This brings us back up to date, and to the current Astana team. With the banning of Vinokourov, the management staff, and several other riders, the team was dead on the road. It was resurrected by Armstrong’s old directeur Johan Bruyneel who, looking for a place to call home after the disbanding of the Discovery team, set about building a new squad at Astana.
As you would expect from a man of his pedigree, he built a terrific team which, with Alberto Contador leading the charge won two of last three Grand Tours – Italy and Spain – but the Tour de France eluded them. 2009 was to be the year, with Contador one of the strongest men on the road, and a strong team to ride him to the front.
But that was before Lance came back.
From the moment Armstrong announced he would come out of retirement and link up with Bruyneel once more, there were rumours that Contador was deeply unhappy. He briefed the press so regularly to assert his status as team leader that his insecurity was painful to see.
So far this season, Armstrong has kept quiet and, by virtue of solid but unspectacular performances in the Giro D’Italia and other races, his potential as a threat has diminished. But then last Monday, he was in the break that was created by a freak cross-wind 20km from the finish. Contador was not in the break, and so lost valuable seconds to his rival.
In truth, the margin itself was negligible, and no neutral observer would blame Armstrong for his actions – he had been in the right place at the right time, and he had exploited it. Contador, however, had just as clearly NOT been in the right place and the situation spoke of the older man’s better brain for the game. Armstrong did not help the situation by caustically commenting in post-race interviews that Contador had not been unlucky, but had simply “not been there.”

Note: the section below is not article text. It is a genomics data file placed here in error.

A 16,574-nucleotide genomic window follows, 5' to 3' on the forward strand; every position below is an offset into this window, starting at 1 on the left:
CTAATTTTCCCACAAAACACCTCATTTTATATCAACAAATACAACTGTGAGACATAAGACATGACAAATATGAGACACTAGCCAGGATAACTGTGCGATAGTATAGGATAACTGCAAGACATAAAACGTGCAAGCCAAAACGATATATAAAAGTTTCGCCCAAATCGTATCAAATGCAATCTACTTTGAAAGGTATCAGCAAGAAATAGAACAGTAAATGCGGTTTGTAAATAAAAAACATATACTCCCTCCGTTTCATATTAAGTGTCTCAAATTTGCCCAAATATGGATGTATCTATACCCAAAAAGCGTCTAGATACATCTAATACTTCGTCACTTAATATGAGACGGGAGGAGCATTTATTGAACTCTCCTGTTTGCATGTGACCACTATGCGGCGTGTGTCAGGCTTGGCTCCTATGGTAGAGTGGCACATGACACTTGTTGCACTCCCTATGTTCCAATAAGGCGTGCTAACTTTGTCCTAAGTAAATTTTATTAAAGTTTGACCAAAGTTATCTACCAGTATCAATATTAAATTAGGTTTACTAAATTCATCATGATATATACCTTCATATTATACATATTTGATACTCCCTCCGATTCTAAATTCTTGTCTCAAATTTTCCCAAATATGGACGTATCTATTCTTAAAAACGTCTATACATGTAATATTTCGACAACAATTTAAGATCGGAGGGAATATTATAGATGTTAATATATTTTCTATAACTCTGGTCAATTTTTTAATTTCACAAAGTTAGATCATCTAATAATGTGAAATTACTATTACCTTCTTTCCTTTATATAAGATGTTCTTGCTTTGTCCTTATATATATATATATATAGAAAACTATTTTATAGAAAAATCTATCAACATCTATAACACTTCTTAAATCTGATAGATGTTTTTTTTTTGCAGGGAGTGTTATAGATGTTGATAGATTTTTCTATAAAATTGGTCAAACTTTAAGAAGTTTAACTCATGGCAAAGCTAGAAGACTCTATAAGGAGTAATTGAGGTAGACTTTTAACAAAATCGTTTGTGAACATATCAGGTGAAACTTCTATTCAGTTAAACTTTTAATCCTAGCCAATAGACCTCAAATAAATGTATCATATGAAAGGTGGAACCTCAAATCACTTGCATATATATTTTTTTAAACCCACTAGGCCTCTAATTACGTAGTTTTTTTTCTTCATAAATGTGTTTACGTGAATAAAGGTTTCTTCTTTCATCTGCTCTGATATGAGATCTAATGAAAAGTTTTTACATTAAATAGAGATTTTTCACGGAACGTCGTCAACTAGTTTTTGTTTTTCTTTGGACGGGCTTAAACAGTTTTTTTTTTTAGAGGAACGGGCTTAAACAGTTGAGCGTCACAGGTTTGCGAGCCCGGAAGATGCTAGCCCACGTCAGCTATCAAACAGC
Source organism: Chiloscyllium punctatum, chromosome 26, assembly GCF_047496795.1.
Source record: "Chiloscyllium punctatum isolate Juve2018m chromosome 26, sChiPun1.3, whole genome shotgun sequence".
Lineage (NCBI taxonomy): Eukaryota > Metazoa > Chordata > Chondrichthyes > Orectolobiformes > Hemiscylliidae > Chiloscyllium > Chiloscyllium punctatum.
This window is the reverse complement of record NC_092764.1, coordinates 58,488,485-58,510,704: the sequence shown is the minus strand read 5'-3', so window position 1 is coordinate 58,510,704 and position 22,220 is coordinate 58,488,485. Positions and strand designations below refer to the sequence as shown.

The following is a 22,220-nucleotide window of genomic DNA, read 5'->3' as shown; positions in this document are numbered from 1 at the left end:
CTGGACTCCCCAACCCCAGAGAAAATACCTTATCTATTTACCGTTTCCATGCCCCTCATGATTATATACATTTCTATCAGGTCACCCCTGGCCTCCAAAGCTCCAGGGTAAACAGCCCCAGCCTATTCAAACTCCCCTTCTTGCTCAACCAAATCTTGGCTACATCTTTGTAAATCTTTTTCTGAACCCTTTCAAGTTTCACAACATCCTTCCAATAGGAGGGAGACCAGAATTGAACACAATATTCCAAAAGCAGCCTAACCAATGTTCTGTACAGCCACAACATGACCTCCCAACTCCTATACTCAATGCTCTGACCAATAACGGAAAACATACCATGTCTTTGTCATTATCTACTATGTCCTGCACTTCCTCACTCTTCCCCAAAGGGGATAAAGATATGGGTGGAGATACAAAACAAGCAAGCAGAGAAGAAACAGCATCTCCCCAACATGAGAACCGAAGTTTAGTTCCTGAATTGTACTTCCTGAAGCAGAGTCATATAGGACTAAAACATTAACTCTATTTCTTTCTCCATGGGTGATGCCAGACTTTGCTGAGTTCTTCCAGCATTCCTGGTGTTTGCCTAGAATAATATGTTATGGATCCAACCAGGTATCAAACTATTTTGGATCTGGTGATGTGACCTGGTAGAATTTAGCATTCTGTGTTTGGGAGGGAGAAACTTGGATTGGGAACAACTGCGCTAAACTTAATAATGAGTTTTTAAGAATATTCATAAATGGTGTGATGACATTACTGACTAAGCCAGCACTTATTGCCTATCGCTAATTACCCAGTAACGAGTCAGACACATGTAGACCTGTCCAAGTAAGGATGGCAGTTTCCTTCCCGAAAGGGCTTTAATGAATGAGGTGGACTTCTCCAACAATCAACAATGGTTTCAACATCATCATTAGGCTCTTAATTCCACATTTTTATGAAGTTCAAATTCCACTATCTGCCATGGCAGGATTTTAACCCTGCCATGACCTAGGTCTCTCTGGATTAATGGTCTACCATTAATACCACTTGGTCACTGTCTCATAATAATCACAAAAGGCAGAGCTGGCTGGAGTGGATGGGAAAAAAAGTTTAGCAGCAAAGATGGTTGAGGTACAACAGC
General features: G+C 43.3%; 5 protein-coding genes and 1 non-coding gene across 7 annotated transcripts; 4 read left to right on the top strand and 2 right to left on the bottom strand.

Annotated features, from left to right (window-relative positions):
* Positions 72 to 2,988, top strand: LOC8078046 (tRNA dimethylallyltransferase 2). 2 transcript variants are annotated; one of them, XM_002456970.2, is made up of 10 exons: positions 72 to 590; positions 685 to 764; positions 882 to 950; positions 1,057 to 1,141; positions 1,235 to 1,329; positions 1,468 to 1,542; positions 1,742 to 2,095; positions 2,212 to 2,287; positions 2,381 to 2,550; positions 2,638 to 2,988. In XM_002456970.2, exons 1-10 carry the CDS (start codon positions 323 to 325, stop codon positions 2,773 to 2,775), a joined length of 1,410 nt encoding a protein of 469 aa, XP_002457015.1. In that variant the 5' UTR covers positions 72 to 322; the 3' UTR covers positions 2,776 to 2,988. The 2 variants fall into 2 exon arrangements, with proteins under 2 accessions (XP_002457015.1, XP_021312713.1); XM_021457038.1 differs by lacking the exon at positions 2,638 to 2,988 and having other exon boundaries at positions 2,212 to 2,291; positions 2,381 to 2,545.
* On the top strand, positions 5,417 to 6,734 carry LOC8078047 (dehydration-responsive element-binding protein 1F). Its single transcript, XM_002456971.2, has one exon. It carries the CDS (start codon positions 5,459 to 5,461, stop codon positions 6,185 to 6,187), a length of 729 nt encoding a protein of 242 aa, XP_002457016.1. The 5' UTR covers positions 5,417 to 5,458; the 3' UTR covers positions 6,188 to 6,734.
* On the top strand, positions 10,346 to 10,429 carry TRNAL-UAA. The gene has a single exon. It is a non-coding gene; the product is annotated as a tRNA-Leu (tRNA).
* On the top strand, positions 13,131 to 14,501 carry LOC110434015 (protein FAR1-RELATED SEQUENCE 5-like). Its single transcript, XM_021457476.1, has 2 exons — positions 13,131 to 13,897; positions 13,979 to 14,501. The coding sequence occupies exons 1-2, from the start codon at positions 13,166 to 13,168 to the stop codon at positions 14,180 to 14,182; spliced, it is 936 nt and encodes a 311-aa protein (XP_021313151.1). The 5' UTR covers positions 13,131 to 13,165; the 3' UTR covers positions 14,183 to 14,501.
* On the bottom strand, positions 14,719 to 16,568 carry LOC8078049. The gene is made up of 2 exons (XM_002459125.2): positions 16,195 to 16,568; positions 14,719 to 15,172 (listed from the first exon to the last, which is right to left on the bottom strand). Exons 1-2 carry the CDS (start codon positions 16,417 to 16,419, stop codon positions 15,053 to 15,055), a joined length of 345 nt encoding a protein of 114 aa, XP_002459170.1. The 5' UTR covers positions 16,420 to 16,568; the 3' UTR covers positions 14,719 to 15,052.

On Friday, as the riders climbed the mountain into Andorra, Alberto Contador pulled away from the other contenders and established a gap that would eventually by nineteen seconds. Again, the margin itself is not as important as the moral victory. As Contador streaked away, Armstrong did not follow. The question is whether he was being a good team player and allowing his leader to establish a lead whilst marking his rivals from other teams, or whether he was simply not capable of matching his speed.
Either way, he once again showed a lack of tact in post-race interviews when he responded to questions about team spirit by saying, “the honest truth is that there’s a little tension. Alberto is strong and he’s very ambitious.” This is not how any domestique would talk about their team leader. It seems clear that Armstrong is determined to win this race, even if it at the cost of his own teammate’s interests.
The only question that remains is whether or not his 37-year-old legs can compete with the younger man over three weeks. As is so often the case in the Tour de France, the answer will lie in The Alps.
Armstrong and Cavendish – Two Men Of Concrete